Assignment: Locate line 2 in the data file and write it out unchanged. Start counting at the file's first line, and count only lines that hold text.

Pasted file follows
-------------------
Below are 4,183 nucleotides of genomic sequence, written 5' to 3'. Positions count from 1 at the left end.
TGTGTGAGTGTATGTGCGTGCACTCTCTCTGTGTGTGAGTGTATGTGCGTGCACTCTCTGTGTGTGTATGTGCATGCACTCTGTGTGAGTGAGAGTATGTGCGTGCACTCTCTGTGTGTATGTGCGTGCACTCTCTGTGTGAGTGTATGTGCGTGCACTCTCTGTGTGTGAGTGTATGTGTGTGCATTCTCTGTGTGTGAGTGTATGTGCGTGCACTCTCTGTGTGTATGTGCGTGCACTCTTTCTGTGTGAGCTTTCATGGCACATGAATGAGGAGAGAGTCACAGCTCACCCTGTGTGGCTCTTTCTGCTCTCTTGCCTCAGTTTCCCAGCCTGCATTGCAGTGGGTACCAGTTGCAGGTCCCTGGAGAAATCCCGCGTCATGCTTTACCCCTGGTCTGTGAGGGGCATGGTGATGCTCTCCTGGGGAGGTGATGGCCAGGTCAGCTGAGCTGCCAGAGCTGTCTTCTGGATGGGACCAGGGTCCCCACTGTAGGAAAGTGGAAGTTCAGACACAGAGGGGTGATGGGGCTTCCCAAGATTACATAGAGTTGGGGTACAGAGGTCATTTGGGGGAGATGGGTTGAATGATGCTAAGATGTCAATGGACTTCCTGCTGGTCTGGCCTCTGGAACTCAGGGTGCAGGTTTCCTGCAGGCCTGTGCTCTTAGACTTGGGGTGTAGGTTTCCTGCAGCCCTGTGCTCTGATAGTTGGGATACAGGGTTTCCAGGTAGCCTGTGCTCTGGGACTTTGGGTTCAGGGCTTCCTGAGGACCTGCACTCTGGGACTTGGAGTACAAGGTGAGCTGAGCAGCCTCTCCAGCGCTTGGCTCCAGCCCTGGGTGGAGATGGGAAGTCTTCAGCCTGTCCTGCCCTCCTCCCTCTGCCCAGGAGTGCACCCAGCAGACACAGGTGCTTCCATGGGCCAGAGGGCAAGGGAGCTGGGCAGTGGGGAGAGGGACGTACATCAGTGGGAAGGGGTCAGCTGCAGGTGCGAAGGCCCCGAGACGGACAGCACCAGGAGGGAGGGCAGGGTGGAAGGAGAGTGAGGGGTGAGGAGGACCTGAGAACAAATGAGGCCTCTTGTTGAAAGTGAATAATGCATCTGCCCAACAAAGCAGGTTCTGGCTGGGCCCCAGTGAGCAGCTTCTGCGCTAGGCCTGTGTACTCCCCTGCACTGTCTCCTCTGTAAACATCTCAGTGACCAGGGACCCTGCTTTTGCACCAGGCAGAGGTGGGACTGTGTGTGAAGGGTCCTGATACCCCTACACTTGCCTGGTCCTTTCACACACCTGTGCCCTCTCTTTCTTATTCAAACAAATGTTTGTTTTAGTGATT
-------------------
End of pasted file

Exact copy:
TGTGTGAGTGTATGTGCGTGCACTCTCTCTGTGTGTGAGTGTATGTGCGTGCACTCTCTGTGTGTGTATGTGCATGCACTCTGTGTGAGTGAGAGTATGTGCGTGCACTCTCTGTGTGTATGTGCGTGCACTCTCTGTGTGAGTGTATGTGCGTGCACTCTCTGTGTGTGAGTGTATGTGTGTGCATTCTCTGTGTGTGAGTGTATGTGCGTGCACTCTCTGTGTGTATGTGCGTGCACTCTTTCTGTGTGAGCTTTCATGGCACATGAATGAGGAGAGAGTCACAGCTCACCCTGTGTGGCTCTTTCTGCTCTCTTGCCTCAGTTTCCCAGCCTGCATTGCAGTGGGTACCAGTTGCAGGTCCCTGGAGAAATCCCGCGTCATGCTTTACCCCTGGTCTGTGAGGGGCATGGTGATGCTCTCCTGGGGAGGTGATGGCCAGGTCAGCTGAGCTGCCAGAGCTGTCTTCTGGATGGGACCAGGGTCCCCACTGTAGGAAAGTGGAAGTTCAGACACAGAGGGGTGATGGGGCTTCCCAAGATTACATAGAGTTGGGGTACAGAGGTCATTTGGGGGAGATGGGTTGAATGATGCTAAGATGTCAATGGACTTCCTGCTGGTCTGGCCTCTGGAACTCAGGGTGCAGGTTTCCTGCAGGCCTGTGCTCTTAGACTTGGGGTGTAGGTTTCCTGCAGCCCTGTGCTCTGATAGTTGGGATACAGGGTTTCCAGGTAGCCTGTGCTCTGGGACTTTGGGTTCAGGGCTTCCTGAGGACCTGCACTCTGGGACTTGGAGTACAAGGTGAGCTGAGCAGCCTCTCCAGCGCTTGGCTCCAGCCCTGGGTGGAGATGGGAAGTCTTCAGCCTGTCCTGCCCTCCTCCCTCTGCCCAGGAGTGCACCCAGCAGACACAGGTGCTTCCATGGGCCAGAGGGCAAGGGAGCTGGGCAGTGGGGAGAGGGACGTACATCAGTGGGAAGGGGTCAGCTGCAGGTGCGAAGGCCCCGAGACGGACAGCACCAGGAGGGAGGGCAGGGTGGAAGGAGAGTGAGGGGTGAGGAGGACCTGAGAACAAATGAGGCCTCTTGTTGAAAGTGAATAATGCATCTGCCCAACAAAGCAGGTTCTGGCTGGGCCCCAGTGAGCAGCTTCTGCGCTAGGCCTGTGTACTCCCCTGCACTGTCTCCTCTGTAAACATCTCAGTGACCAGGGACCCTGCTTTTGCACCAGGCAGAGGTGGGACTGTGTGTGAAGGGTCCTGATACCCCTACACTTGCCTGGTCCTTTCACACACCTGTGCCCTCTCTTTCTTATTCAAACAAATGTTTGTTTTAGTGATT